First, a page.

Cat Hiding: Why Does My Cat Hide All The Time?

Cats are masters of secrecy. How often have you found your cat hiding in a cabinet, behind the sofa, in a bag, or in the washing machine? It’s all part of a kitty’s charm.

Table of contents

  • Is it normal for a cat to hide?
  • Why is my cat hiding all of a sudden?
    • New cat hiding
    • Cat hiding after moving houses
    • Do cats hide when they are sick?
      • Why is my cat hiding and not eating?
    • Pregnant cat hiding
    • Cat hiding due to environmental changes
  • What are some preferred cat hiding spots?
  • How long will a cat stay in hiding?
  • Help your cat feel more confident
    • Create a comfortable home environment
    • Calming diffusers can help
    • Reinforce positive behaviors
    • Make sure your cat doesn’t feel trapped
    • Check with a vet
  • How do I get my cat out of hiding?

Is it normal for a cat to hide?

Some cats are bold and others are shy, but nearly all cats have a natural affinity for small spaces. These cozy spots offer warmth, safety, and comfort as a cat snoozes the day away. A hiding place that allows your kitty to slyly observe household activity is even better. And a location just out of your reach is the best of all!

This is typical feline behavior, and most cats will emerge from their hiding place and allow you to shower them with affection once or twice a day. And remember that your cat may be roaming the house at night, while you are asleep.

But if your cat suddenly starts hiding all the time and refuses to interact with you, there may be something wrong.

Why is my cat hiding all of a sudden?

When your cat stops being social and begins spending most of their time hiding, it could be a sign of anxiety, stress, or illness.

New cat hiding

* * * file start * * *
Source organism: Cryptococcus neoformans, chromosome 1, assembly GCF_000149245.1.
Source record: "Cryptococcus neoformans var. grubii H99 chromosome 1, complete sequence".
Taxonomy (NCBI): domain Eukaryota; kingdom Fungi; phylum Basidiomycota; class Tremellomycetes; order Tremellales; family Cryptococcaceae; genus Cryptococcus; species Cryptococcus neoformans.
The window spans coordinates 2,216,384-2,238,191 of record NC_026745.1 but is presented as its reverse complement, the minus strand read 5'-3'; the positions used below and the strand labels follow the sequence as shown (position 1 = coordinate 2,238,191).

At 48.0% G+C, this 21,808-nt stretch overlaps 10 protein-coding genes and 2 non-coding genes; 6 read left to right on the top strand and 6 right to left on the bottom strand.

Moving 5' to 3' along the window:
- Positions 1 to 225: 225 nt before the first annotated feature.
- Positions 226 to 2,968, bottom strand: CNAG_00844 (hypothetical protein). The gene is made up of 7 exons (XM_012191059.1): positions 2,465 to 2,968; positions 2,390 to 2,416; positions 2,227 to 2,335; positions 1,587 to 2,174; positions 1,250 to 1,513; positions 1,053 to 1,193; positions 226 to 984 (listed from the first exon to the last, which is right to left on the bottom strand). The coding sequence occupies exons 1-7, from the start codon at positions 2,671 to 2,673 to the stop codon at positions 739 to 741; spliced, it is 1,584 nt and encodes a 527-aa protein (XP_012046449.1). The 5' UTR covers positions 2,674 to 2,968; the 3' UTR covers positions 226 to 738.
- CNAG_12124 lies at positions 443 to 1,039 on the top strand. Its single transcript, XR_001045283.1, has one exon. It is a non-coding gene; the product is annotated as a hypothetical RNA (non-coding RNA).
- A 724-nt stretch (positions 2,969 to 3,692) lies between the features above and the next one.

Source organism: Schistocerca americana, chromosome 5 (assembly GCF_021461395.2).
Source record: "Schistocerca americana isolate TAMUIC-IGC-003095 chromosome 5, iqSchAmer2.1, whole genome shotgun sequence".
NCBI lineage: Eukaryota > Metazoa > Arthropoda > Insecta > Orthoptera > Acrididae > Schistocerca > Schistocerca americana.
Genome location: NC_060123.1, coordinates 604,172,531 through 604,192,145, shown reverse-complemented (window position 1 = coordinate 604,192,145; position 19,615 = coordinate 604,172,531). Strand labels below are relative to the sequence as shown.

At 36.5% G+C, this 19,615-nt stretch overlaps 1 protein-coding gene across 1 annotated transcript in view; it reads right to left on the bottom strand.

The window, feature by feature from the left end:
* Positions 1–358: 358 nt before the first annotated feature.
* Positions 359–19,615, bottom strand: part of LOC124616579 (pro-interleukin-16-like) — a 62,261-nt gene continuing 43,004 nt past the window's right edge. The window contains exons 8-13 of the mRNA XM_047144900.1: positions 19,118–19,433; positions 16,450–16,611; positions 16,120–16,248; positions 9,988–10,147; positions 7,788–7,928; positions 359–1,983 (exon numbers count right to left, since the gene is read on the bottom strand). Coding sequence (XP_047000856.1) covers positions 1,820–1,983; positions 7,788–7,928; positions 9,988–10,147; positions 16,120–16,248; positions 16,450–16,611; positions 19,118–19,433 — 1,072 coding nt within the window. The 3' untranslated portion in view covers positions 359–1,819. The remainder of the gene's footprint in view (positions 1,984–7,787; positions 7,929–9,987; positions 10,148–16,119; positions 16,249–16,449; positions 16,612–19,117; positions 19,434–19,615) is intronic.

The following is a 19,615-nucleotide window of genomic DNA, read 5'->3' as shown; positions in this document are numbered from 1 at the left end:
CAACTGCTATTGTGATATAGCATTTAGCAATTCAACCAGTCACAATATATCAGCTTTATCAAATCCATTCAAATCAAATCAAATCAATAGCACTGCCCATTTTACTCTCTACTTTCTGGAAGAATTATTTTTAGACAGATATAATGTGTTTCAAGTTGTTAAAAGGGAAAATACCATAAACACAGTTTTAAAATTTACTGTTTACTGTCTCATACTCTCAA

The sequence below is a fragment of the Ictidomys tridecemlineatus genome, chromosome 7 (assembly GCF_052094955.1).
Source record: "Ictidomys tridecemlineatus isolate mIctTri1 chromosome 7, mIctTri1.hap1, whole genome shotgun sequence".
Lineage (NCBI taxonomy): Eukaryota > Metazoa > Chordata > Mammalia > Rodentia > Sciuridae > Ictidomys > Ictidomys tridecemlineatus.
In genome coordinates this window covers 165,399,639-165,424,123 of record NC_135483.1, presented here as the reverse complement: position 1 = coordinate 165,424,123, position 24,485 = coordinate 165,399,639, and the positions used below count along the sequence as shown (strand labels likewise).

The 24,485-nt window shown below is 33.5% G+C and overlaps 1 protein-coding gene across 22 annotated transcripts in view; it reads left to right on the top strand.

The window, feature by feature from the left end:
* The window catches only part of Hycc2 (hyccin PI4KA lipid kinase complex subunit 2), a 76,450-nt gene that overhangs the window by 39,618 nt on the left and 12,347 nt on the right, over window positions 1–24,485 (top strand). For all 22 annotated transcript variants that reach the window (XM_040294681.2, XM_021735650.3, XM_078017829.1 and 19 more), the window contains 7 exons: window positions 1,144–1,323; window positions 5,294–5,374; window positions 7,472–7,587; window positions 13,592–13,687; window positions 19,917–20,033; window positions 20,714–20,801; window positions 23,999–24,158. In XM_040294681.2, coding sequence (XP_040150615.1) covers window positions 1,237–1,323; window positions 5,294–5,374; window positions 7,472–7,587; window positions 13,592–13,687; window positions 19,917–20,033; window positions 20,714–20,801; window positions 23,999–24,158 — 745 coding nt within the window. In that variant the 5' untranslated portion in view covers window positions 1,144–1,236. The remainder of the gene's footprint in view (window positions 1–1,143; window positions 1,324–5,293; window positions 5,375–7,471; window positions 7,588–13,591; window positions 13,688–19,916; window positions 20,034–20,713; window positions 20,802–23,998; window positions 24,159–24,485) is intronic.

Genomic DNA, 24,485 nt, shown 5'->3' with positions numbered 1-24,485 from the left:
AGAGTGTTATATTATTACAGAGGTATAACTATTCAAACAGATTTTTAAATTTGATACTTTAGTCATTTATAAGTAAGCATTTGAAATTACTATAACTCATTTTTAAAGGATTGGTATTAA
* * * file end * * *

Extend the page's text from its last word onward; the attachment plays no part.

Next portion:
When you bring a new cat into your home, it’s perfectly normal for the new kitty to hide as it becomes accustomed to its environment.

To help your cat adjust, create a safe zone where your cat be separated from the rest of the home, such as a guest bedroom. Place a tall baby gate across the door. Visit your new kitty throughout the day, but allow them to explore the room alone for a day or two before integrating them into the house. They’ll gradually get more comfortable and will soon have the run of your house!

Cat hiding after moving houses

If your family moves to a new home, this can be a very stressful time for your cat.

Before moving day, make sure your cat is wearing ID tags, is microchipped, and is wearing a GPS tracking collar. Safely transport your feline friend to the new home in a pet carrier. Once inside your new abode, keep your kitty in the closed pet carrier to avoid a dash out the wide-open front door amid the commotion of move-in day.

Once the movers have gone, chose an empty room as the cat’s safe zone. Place your kitty’s familiar food and water bowls, bedding, and the open pet carrier in the room with your cat place a baby gate across the door. Visit your feline friend a few times during the day. Tell the kids not to leave the gate open! Your cat will gradually relax as they get used to the smells and noises of the new house.



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